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    Jonathan Judge advises employers in various labor and employment law matters, including drug testing, mass layoffs (WARN), disparate impact analysis, immigration compliance, trade secrets, privacy, technology in the ...

As the #MeToo Movement placed a glaring spotlight on sexual harassment in the workplace, outgoing California Governor Jerry Brown signed several bills aimed at curbing sexual harassment last year, including SB 1343.

With the passage of AB 2605 earlier this year, employees covered by specific Collective Bargaining Agreements (“CBAs”) who hold a “safety-sensitive” position at a petroleum facility are now exempt from certain California rest and recovery period requirements. This bill is a legislative response to the highly criticized Augustus v. ABM Security Services, Inc. 2 Cal.5th 257 (December 22, 2016) decision. In Augustus, ABM Security required its security guards to keep their radios on during their rest and recovery periods in case of an emergency. The plaintiffs argued that this “on-call policy” required them to not be relieved of all duty, and therefore unlawfully denied their right to a rest period. The California Supreme Court agreed, holding that being “on call” requires employees to remain “at the ready” and therefore unable to fully engage in personal activities.

On November 6, 2018, a majority of Californians voted “Yes” on Proposition 11, which will allow private sector emergency ambulance employees, specifically, emergency medical technicians (EMTs) and paramedics, to remain “on-call” during their meal periods and rest periods so they can respond in case of an emergency. 

Effective January 1, 2019, construction workers covered by certain collective bargaining agreements (“CBA”) will be exempt from the Private Attorneys General Act of 2004, commonly referred to as PAGA. 

On October 22, 2018, the California Court of Appeal followed the California Supreme Court’s guidance in Dynamex, and differentiated between a taxi driver’s Industrial Welfare Committee Wage Order claims, and non-Wage Order claims. (Garcia v. Border Transportation Group, LLC (D072521, Court of Appeal, 4th App. Dist. Div. 1).  In line with the Supreme Court’s decision, the Court of Appeal applied the ABC independent contractor test to Wage Order claims, while leaving other wage and hour claims for evaluation under the multi-factor Borello test.  The Wage Orders regulate basic working conditions for California employees, including minimum wage, meal breaks, and rest periods.

California’s Fourth Appellate District, Division One, recently upheld a trial court judgment in favor of Certified Tire and Service Centers (“Certified Tire”), finding the company’s compensation system for its tire technicians complied with California’s wage and hour laws.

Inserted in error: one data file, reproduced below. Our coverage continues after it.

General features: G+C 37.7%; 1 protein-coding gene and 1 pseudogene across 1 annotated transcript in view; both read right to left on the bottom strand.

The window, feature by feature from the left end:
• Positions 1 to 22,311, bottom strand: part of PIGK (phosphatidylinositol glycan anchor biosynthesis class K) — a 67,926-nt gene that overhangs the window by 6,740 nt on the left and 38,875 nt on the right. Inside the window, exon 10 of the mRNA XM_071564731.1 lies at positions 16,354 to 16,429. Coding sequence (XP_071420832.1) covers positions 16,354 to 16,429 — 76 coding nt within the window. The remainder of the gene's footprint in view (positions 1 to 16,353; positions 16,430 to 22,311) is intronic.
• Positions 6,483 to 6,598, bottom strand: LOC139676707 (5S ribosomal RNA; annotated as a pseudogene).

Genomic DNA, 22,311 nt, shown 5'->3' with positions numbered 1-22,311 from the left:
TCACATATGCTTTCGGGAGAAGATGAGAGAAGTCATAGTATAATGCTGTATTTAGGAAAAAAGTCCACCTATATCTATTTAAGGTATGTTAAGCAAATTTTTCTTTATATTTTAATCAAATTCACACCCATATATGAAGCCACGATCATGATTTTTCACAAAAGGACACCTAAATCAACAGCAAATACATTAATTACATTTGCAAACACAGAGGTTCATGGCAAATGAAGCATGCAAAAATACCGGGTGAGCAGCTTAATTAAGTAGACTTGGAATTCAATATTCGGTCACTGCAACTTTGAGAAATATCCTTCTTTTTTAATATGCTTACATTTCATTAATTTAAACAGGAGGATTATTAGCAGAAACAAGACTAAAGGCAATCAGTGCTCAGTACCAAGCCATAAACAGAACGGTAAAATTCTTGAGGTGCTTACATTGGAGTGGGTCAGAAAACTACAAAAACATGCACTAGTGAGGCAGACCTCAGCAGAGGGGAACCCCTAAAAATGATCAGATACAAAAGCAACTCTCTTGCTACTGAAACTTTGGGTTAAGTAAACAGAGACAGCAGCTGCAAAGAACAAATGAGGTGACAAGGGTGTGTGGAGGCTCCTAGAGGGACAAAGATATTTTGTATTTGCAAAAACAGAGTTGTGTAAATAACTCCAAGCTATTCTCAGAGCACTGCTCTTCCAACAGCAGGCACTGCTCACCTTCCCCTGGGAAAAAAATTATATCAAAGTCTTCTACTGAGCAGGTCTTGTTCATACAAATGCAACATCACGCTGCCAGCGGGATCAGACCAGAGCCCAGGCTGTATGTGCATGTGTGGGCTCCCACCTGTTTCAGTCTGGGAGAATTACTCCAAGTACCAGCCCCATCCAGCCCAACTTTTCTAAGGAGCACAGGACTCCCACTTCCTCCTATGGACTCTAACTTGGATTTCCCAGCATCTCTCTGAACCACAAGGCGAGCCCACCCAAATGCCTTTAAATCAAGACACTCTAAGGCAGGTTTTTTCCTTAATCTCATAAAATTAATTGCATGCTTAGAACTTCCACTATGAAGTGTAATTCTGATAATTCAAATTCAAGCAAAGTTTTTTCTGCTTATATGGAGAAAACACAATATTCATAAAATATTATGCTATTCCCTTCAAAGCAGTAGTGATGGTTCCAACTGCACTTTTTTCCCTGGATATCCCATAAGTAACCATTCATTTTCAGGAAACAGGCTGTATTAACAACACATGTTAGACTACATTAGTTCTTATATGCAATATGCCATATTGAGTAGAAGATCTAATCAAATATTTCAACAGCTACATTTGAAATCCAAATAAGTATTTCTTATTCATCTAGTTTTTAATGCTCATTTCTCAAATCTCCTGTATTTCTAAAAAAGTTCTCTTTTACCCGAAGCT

This summer, Governor Jerry Brown signed Assembly Bill 2282, which resolves ambiguities created by prior pay equity legislation AB 1676 (2016) and AB 168 (2017).  As you may recall, AB 168 prohibits questions on applications and during interviews regarding salary history.  The law also requires employers to provide a pay scale upon demand by applicants.     

The DFEH recently released its Sample Equal Opportunity Policy. The Sample Policy is available in PDF and Word form on the DFEH’s employment resources page at https://www.dfeh.ca.gov/resources/posters-and-brochures-and-fact-sheets/poster-and-brochure-tab-list/?target=employment.

On July 5, 2018, U.S. District Judge John Mendez of the Eastern District of California struck down two provisions of AB 450 (United States v. California (No. 218-cv-490-JAM-KJN)).  Judge Mendez held that the U.S. government is likely to succeed on the merits in challenging parts of AB 450 that barred employers from voluntarily consenting to federal enforcement agents’ access to nonpublic areas of business, and barred employers from voluntarily allowing immigration agents access to employee records.  Further, Judge Mendez struck down the provision prohibiting employers from re-verifying a worker’s employment status, but upheld one part of AB 450, requiring that employers post notice of any inspections of employment eligibility documents.

On June 25, 2018, a California court of appeal offered employers who use rounding systems to calculate employee payroll a reassuring ruling, approving a policy that rounded employee’s time to the nearest quarter hour. In AHMC Healthcare, Inc. v Superior Court (2018) No. B285655, the issue arose out of AHMC Healthcare’s use of a payroll system that automatically rounded employee hours up or down to the nearest quarter hour prior to calculating wages and issuing paychecks (instead of using the employee’s exact check-in and check-out times). Emilio Letona and Jacquelyn Abeyta, both employees of AHMC Healthcare, brought a class-action suit against AHMC Healthcare, Inc. for failure to pay wages and failure to furnish timely and accurate wage statements. The plaintiffs claimed this rounding system was in direct violation of the Labor Code, and presented evidence of time records from San Gabriel Valley Medical Center L.P. (where Letona was employed) and AHMC Anaheim Regional Medical Center L.P. (where Abeyta was employed).

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